By Alex Myers
NEW YORK -- As part of the USGA's new campaign to fight slow play in golf, Paula Creamer appeared in a commercial with Butch Harmon in which she learns how to imitate Rodney Dangerfield saying, "While we're young!" -- collar tug and all -- in an effort to speed up those around her. In New York as part of a media tour in advance of the Ricoh Women's British Open, Creamer said she had a great time shooting the ad, but that lengthy rounds are nothing to joke about.
"It's just not the way golf is meant to be played. It's getting out of control. As a player, you have to tell each other. That's what it comes down to. You need to be like, 'Hey, we need to pick it up,'" Creamer said. "When it's someone else's turn, do something."
Creamer said the problem comes mainly from players not thinking about their next shot until it's their turn. She said the LPGA is doing a lot to combat the problem through warnings, penalties and fines, but that there is a group of veteran players who simply won't change.
"There's a group of girls that you know are just slower players. So you know that when you see you're going to be playing with them, you're like 'man, this is going to be a nightmare,'" she said. "You know you're not going to be playing your game. And that's not fair."
Creamer's commercial, along with ones involving Tiger Woods, Arnold Palmer and Clint Eastwood, all came out within the same month as both the U.S. Open and U.S. Women's Open -- two events with reputations as being toughest tests in golf. With no men breaking par at Merion and just two women in red figures at Sebonack, the pace of play was as slow as ever at the game's highest level, but that doesn't mean the message can't be effective.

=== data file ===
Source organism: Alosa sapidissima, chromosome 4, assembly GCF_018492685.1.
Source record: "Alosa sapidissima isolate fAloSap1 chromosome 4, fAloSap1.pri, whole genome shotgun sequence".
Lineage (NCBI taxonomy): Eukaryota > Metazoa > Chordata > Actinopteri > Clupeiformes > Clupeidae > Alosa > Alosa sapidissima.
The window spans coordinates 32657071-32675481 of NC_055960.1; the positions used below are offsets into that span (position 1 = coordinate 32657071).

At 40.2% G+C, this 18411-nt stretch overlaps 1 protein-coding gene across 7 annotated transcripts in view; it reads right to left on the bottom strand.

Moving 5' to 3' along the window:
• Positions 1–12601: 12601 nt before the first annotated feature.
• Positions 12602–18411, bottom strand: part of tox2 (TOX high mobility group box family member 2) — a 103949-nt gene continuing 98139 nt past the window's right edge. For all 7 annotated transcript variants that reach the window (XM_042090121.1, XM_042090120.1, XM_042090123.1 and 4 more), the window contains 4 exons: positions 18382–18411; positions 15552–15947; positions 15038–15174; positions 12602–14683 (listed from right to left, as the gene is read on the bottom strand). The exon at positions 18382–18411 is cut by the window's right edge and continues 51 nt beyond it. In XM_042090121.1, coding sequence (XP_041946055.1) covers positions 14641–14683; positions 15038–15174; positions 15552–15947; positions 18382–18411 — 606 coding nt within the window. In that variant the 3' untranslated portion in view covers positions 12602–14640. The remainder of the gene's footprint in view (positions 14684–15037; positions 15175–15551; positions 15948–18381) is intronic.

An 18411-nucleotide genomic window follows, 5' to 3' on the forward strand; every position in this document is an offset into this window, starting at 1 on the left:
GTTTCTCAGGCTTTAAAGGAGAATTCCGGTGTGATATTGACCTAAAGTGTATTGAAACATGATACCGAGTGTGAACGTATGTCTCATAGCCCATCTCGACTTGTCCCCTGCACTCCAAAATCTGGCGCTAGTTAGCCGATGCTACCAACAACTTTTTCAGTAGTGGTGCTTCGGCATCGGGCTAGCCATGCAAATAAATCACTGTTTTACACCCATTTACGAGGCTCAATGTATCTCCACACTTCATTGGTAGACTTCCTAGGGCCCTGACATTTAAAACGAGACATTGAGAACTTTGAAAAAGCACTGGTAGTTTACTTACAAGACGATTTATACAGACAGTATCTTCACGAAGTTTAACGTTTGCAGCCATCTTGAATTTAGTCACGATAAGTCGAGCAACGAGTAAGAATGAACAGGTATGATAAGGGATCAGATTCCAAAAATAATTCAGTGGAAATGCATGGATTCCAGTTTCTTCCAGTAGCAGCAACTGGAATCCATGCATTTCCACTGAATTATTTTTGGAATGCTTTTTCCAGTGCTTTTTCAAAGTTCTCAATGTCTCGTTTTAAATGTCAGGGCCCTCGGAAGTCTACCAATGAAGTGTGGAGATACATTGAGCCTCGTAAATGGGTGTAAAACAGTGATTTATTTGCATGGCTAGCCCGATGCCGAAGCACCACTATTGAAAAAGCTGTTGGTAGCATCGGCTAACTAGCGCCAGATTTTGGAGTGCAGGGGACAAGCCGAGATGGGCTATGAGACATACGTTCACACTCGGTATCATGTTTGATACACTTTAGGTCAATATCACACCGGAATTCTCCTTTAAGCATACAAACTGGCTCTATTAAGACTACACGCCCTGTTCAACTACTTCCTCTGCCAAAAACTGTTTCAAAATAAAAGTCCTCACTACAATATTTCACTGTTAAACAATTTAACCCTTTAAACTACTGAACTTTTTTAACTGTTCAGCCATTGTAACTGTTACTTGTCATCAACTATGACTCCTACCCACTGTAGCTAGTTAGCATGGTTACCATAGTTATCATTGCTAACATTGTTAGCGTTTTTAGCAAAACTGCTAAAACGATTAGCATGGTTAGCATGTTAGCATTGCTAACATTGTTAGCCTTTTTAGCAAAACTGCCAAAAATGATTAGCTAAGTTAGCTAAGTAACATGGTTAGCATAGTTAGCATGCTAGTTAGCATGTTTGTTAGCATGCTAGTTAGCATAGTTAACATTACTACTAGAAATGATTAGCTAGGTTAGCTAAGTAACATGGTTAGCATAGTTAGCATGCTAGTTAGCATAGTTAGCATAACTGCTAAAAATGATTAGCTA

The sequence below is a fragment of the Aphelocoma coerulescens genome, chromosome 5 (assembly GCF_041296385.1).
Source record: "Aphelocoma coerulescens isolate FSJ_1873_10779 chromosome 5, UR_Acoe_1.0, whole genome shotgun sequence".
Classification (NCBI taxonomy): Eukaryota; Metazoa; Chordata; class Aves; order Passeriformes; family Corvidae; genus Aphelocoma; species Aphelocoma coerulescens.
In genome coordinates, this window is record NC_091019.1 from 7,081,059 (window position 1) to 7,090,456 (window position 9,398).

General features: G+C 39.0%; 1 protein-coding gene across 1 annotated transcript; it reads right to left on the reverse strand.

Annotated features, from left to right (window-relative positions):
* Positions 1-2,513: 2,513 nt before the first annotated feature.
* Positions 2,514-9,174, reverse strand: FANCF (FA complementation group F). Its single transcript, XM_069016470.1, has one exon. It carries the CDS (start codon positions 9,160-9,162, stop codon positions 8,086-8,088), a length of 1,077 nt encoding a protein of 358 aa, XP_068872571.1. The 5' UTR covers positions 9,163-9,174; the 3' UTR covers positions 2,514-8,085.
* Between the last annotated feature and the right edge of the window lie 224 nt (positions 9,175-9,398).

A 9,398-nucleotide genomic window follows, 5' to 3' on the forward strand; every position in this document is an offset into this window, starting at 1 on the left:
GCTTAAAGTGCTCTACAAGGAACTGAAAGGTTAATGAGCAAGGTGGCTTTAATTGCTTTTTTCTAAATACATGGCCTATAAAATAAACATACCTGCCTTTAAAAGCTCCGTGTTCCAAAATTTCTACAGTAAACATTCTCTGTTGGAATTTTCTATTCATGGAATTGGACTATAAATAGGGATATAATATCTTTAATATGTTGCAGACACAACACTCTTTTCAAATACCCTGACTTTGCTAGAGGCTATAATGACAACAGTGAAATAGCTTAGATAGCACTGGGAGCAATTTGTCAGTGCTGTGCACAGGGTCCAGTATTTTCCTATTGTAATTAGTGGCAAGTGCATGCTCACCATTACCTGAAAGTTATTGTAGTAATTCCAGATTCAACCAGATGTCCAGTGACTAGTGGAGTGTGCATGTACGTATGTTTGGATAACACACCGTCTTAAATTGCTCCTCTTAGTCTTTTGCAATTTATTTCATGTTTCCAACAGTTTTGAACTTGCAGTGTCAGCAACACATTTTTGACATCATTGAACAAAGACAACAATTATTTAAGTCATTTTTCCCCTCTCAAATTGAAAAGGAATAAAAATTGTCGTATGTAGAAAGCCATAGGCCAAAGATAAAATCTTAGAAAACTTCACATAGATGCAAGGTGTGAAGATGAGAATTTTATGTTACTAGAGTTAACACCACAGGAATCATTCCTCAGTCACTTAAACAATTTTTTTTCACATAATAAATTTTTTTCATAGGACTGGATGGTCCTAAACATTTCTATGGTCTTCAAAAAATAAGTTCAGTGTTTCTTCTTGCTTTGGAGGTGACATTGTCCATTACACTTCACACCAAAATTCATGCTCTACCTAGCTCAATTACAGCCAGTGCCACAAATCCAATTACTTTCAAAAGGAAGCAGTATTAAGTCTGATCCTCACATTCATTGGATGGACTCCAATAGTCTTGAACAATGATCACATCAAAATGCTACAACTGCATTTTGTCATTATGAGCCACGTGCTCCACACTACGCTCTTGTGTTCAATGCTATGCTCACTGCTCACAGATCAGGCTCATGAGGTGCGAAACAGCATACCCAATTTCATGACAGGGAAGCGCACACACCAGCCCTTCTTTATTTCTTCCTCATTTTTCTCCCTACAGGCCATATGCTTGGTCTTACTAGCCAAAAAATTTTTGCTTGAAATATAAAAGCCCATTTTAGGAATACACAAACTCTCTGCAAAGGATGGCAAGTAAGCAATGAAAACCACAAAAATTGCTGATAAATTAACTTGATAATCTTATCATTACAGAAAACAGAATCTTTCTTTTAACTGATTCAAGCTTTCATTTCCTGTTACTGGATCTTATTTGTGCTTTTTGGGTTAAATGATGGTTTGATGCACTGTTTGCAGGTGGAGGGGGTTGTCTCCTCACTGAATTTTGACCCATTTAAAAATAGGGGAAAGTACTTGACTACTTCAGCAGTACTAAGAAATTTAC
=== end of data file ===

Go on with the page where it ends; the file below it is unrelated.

"I think it's coming around," said Creamer, who has a 10-year-old cousin that came to see her play, but isn't interested in picking up the game because 'it takes too long.' "That whole service announcement might not have had the best timing, but now that the two hardest venues are out of the way. Who knows?"
With strong opinions on topics such as this and the LPGA's continued need for its stars to spend time interacting with sponsors and fans, could it possibly be Commissioner Creamer in the future?
"I've actually never thought about that -- it's never entered my mind," Creamer said.
Not while she's young, that is.